Aye-ayes are classified as Endangered on the International Union for Conservation of Nature’s Red List of Threatened Species and are found only in remote parts of Madagascar. They were thought to be extinct in 1933, but were rediscovered in 1957. Their odd appearance caused Aye-ayes to be labeled as harbingers of death in Madagascan traditional cultures, and the animals were often killed on sight. The dramatic loss of Madagascar’s original forest cover has also contributed to Aye-ayes’ Endangered status.
During the recent Labor Day holiday, the Denver Zoo welcomed the births of a female Cape Buffalo named ‘Poncho’ and a rare, endangered male Okapi calf named ‘Romakari’.
Both calves are reported to be healthy and thriving under the protective care of their mothers. The Zoo’s animal care and veterinary staff are also closely monitoring them.
Photo Credits: Denver Zoo
Poncho was born on the morning of September 3 to mom, Rain. She is the second Cape Buffalo calf to be born at Denver Zoo in recent months. Cape Buffalo are found in southern and eastern Africa and are known for being particularly territorial, protective and sizeable, with males weighing as much as 2,000 lbs. Poncho is already spending the majority of her time in the herd’s outdoor habitat and is often easily viewable to visitors.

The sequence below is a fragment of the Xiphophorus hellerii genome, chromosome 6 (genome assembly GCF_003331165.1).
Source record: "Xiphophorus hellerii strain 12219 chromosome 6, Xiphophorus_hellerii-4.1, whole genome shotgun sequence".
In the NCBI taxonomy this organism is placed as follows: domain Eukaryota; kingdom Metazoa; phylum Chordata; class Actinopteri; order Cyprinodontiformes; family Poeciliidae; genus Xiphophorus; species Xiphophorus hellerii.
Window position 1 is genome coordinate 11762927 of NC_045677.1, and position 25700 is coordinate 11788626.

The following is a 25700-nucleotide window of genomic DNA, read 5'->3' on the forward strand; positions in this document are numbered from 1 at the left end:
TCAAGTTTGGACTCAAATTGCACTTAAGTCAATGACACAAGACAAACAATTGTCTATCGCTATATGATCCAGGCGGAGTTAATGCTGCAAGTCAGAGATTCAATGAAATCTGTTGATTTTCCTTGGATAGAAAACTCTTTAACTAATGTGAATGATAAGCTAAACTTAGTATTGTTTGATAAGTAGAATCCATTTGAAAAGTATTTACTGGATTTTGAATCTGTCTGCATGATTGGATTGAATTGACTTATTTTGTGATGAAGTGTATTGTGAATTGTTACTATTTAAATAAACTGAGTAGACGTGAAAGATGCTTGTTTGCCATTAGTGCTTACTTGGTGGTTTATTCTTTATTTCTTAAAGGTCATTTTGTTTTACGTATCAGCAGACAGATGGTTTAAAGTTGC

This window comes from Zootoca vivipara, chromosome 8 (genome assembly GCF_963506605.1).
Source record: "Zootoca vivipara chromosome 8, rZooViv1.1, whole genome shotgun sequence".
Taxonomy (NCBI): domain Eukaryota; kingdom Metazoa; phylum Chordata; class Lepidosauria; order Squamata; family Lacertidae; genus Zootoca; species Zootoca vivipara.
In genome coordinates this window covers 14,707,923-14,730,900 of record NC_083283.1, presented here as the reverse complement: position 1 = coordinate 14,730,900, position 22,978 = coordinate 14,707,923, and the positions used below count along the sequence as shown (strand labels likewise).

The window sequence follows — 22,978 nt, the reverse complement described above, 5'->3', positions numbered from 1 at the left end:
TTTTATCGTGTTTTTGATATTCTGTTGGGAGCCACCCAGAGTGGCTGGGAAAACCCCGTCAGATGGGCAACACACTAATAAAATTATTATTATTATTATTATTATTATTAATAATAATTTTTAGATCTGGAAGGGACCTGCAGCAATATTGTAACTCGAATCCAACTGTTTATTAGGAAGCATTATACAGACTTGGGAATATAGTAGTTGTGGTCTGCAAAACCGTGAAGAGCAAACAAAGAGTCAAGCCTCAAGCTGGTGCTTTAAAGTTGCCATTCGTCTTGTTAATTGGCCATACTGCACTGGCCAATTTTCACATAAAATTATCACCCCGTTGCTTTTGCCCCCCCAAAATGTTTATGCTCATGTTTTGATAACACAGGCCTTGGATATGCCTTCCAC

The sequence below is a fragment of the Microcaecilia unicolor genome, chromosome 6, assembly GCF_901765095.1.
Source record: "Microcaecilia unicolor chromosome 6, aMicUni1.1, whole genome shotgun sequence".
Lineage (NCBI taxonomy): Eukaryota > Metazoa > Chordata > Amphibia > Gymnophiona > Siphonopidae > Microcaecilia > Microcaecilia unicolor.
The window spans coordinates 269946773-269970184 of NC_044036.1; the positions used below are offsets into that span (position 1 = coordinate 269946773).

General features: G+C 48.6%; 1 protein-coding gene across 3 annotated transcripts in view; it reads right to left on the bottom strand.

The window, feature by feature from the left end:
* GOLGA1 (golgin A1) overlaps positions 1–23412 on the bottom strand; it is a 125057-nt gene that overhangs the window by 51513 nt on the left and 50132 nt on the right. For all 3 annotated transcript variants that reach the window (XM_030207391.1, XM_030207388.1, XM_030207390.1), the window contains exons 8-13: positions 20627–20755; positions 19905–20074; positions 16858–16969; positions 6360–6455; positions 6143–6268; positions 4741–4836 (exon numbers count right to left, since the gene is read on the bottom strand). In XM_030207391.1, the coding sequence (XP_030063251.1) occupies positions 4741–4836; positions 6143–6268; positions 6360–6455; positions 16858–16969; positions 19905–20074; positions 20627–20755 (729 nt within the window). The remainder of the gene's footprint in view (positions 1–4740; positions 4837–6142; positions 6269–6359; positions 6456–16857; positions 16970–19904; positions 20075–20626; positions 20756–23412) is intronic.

Meanwhile, Romakari was born on the afternoon of September 2 to mom, Almasi. He is currently being kept behind the scenes, where he will likely remain for at least a month until keepers are confident he’ll follow Almasi outdoors. Okapis look a like a cross between a Zebra and Giraffe with long necks, reddish bodies, black-and-white striped legs, and long, purple prehensile tongues.
Okapi are native only to the Ituri Forest of the Democratic Republic of Congo and are listed as “Endangered” by the International Union for Conservation of Nature, primarily due to logging, human settlement and hunting.
Romakari is the eighth Okapi calf born at Denver Zoo and, like Poncho, the second of his species to be born at the Zoo in recent months.
On the afternoon of September 5, visitors of BIOPARC Valencia were fortunate enough to witness the birth of a Zebra foal.
Amazingly, just a few minutes after the birth, that moment of joy was replaced by one of anguish when the newborn colt accidentally fell into the small body of water in the Zebra exhibit. Keepers quickly entered the water and saved the baby. The newborn was delivered to the anxious mother, while the crowd of zoo patrons responded with applause.